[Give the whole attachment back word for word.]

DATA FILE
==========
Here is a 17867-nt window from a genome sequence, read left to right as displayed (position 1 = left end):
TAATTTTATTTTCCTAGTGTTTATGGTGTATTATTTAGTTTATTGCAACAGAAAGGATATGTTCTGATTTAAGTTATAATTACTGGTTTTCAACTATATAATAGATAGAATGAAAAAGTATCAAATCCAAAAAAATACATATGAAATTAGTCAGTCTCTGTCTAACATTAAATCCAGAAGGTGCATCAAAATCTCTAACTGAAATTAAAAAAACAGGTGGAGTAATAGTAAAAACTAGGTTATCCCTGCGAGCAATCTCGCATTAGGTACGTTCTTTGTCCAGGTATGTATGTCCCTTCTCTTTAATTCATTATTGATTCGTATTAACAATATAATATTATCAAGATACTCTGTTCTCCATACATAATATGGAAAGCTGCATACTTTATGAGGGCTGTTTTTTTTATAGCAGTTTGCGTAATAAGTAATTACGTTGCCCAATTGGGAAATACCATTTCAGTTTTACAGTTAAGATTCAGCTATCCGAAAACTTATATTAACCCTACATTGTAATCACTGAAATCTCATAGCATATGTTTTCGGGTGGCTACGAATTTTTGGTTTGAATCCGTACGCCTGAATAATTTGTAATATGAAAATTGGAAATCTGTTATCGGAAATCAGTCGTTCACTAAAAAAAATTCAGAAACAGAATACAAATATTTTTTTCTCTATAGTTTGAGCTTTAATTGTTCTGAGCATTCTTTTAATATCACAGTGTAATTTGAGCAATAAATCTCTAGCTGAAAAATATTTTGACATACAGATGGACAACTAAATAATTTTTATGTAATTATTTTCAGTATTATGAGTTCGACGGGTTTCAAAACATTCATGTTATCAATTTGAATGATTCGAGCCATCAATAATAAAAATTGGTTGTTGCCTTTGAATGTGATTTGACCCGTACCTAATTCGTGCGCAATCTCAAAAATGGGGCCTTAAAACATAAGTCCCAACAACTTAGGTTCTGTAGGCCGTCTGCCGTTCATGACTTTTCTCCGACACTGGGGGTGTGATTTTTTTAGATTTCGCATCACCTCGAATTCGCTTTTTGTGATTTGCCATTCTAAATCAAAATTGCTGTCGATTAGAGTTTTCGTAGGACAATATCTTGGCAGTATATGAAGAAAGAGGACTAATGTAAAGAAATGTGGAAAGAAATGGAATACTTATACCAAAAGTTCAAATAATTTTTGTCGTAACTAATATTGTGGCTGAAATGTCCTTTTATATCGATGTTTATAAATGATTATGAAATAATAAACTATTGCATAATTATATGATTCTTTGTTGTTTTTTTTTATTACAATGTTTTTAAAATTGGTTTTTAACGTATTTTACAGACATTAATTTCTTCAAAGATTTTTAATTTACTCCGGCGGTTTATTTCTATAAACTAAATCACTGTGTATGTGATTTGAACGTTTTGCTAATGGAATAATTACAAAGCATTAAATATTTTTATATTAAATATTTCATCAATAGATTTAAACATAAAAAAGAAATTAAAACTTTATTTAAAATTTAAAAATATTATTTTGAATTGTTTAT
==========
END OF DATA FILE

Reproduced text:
Here is a 17867-nt window from a genome sequence, read left to right as displayed (position 1 = left end):
TAATTTTATTTTCCTAGTGTTTATGGTGTATTATTTAGTTTATTGCAACAGAAAGGATATGTTCTGATTTAAGTTATAATTACTGGTTTTCAACTATATAATAGATAGAATGAAAAAGTATCAAATCCAAAAAAATACATATGAAATTAGTCAGTCTCTGTCTAACATTAAATCCAGAAGGTGCATCAAAATCTCTAACTGAAATTAAAAAAACAGGTGGAGTAATAGTAAAAACTAGGTTATCCCTGCGAGCAATCTCGCATTAGGTACGTTCTTTGTCCAGGTATGTATGTCCCTTCTCTTTAATTCATTATTGATTCGTATTAACAATATAATATTATCAAGATACTCTGTTCTCCATACATAATATGGAAAGCTGCATACTTTATGAGGGCTGTTTTTTTTATAGCAGTTTGCGTAATAAGTAATTACGTTGCCCAATTGGGAAATACCATTTCAGTTTTACAGTTAAGATTCAGCTATCCGAAAACTTATATTAACCCTACATTGTAATCACTGAAATCTCATAGCATATGTTTTCGGGTGGCTACGAATTTTTGGTTTGAATCCGTACGCCTGAATAATTTGTAATATGAAAATTGGAAATCTGTTATCGGAAATCAGTCGTTCACTAAAAAAAATTCAGAAACAGAATACAAATATTTTTTTCTCTATAGTTTGAGCTTTAATTGTTCTGAGCATTCTTTTAATATCACAGTGTAATTTGAGCAATAAATCTCTAGCTGAAAAATATTTTGACATACAGATGGACAACTAAATAATTTTTATGTAATTATTTTCAGTATTATGAGTTCGACGGGTTTCAAAACATTCATGTTATCAATTTGAATGATTCGAGCCATCAATAATAAAAATTGGTTGTTGCCTTTGAATGTGATTTGACCCGTACCTAATTCGTGCGCAATCTCAAAAATGGGGCCTTAAAACATAAGTCCCAACAACTTAGGTTCTGTAGGCCGTCTGCCGTTCATGACTTTTCTCCGACACTGGGGGTGTGATTTTTTTAGATTTCGCATCACCTCGAATTCGCTTTTTGTGATTTGCCATTCTAAATCAAAATTGCTGTCGATTAGAGTTTTCGTAGGACAATATCTTGGCAGTATATGAAGAAAGAGGACTAATGTAAAGAAATGTGGAAAGAAATGGAATACTTATACCAAAAGTTCAAATAATTTTTGTCGTAACTAATATTGTGGCTGAAATGTCCTTTTATATCGATGTTTATAAATGATTATGAAATAATAAACTATTGCATAATTATATGATTCTTTGTTGTTTTTTTTTATTACAATGTTTTTAAAATTGGTTTTTAACGTATTTTACAGACATTAATTTCTTCAAAGATTTTTAATTTACTCCGGCGGTTTATTTCTATAAACTAAATCACTGTGTATGTGATTTGAACGTTTTGCTAATGGAATAATTACAAAGCATTAAATATTTTTATATTAAATATTTCATCAATAGATTTAAACATAAAAAAGAAATTAAAACTTTATTTAAAATTTAAAAATATTATTTTGAATTGTTTAT